One-Step & Two-Step RT-PCR
There are two approaches for performing RT-PCR: one-step and two-step RT-PCR
One-step RT-PCR combines the first-strand cDNA synthesis (reverse transcription) reaction and PCR reaction in the same tube, simplifying reaction setup and reducing the possibility of contamination. One-step RT-PCR allows easier processing of large numbers of samples, and helps minimize carryover contamination, since tubes are not opened between cDNA synthesis and amplification. By amplifying the entire cDNA sample, one-step RT-PCR can provide greater sensitivity—from as little as 0.01 pg total RNA. One-step reactions allow for the use of sequence-specific primers only.
Two-step PCR begins with the reverse transcription of either total RNA or poly(A)+ RNA into cDNA using a reverse transcriptase. Following first-strand synthesis, the cDNA is transferred to a separate tube for the PCR step. Two-step RT-PCR is useful for detecting multiple messages from a single RNA sample. You’ll get greater flexibility when choosing primers and polymerase than with one-step RT-PCR systems. When performing two-step RT-PCR, you have the option of using either oligo(dT), random hexamer, or gene-specific primers, and then PCR is performed with either Platinum® Taq DNA Polymerase, Platinum® Taq DNA Polymerase High Fidelity, or your choice of PCR enzyme.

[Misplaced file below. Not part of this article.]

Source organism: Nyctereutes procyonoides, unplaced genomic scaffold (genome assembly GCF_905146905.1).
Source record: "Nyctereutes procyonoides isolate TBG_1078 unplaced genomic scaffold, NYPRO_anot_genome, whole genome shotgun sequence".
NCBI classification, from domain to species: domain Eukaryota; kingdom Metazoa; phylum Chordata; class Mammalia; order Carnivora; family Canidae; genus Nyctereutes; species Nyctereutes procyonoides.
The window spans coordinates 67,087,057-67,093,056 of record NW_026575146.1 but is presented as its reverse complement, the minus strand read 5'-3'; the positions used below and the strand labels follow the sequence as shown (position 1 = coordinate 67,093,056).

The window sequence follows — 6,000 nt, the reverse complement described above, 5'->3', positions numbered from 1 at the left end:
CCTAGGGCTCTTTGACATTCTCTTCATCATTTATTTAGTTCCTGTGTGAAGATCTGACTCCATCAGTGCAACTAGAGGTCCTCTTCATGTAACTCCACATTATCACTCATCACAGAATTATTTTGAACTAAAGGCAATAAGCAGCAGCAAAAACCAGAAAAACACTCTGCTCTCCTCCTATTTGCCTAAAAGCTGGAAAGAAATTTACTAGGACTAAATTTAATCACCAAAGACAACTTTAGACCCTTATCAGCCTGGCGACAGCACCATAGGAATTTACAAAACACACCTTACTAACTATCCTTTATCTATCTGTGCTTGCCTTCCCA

Comparison of One-Step & Two-Step RT-PCR Procedures
|Two-Step Procedure||One-Step Procedure|
|Prime first-strand cDNA with:||